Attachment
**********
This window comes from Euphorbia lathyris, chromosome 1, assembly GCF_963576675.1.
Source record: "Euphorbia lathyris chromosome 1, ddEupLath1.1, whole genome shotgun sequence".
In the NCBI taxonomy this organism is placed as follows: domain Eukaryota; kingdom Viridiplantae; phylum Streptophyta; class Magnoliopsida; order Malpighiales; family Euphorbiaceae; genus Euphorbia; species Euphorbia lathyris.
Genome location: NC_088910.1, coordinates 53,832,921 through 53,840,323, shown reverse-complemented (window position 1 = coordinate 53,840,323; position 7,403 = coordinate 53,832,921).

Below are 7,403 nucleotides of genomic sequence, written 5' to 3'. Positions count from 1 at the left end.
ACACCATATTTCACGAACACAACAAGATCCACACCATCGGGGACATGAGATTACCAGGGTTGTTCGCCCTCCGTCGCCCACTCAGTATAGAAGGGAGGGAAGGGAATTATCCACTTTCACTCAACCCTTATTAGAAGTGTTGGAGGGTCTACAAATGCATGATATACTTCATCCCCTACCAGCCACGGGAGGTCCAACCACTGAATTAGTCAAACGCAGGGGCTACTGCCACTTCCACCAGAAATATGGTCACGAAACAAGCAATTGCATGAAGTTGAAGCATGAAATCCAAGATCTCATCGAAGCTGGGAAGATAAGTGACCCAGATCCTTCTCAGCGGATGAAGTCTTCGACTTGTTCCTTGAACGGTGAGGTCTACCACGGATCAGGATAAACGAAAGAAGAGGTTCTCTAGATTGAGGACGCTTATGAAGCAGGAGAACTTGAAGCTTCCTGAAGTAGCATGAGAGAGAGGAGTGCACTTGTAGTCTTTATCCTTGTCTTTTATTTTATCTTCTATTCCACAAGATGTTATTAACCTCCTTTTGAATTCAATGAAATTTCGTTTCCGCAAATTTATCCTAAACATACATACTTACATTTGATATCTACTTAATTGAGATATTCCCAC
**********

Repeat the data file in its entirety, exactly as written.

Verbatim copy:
This window comes from Euphorbia lathyris, chromosome 1, assembly GCF_963576675.1.
Source record: "Euphorbia lathyris chromosome 1, ddEupLath1.1, whole genome shotgun sequence".
In the NCBI taxonomy this organism is placed as follows: domain Eukaryota; kingdom Viridiplantae; phylum Streptophyta; class Magnoliopsida; order Malpighiales; family Euphorbiaceae; genus Euphorbia; species Euphorbia lathyris.
Genome location: NC_088910.1, coordinates 53,832,921 through 53,840,323, shown reverse-complemented (window position 1 = coordinate 53,840,323; position 7,403 = coordinate 53,832,921).

Below are 7,403 nucleotides of genomic sequence, written 5' to 3'. Positions count from 1 at the left end.
ACACCATATTTCACGAACACAACAAGATCCACACCATCGGGGACATGAGATTACCAGGGTTGTTCGCCCTCCGTCGCCCACTCAGTATAGAAGGGAGGGAAGGGAATTATCCACTTTCACTCAACCCTTATTAGAAGTGTTGGAGGGTCTACAAATGCATGATATACTTCATCCCCTACCAGCCACGGGAGGTCCAACCACTGAATTAGTCAAACGCAGGGGCTACTGCCACTTCCACCAGAAATATGGTCACGAAACAAGCAATTGCATGAAGTTGAAGCATGAAATCCAAGATCTCATCGAAGCTGGGAAGATAAGTGACCCAGATCCTTCTCAGCGGATGAAGTCTTCGACTTGTTCCTTGAACGGTGAGGTCTACCACGGATCAGGATAAACGAAAGAAGAGGTTCTCTAGATTGAGGACGCTTATGAAGCAGGAGAACTTGAAGCTTCCTGAAGTAGCATGAGAGAGAGGAGTGCACTTGTAGTCTTTATCCTTGTCTTTTATTTTATCTTCTATTCCACAAGATGTTATTAACCTCCTTTTGAATTCAATGAAATTTCGTTTCCGCAAATTTATCCTAAACATACATACTTACATTTGATATCTACTTAATTGAGATATTCCCAC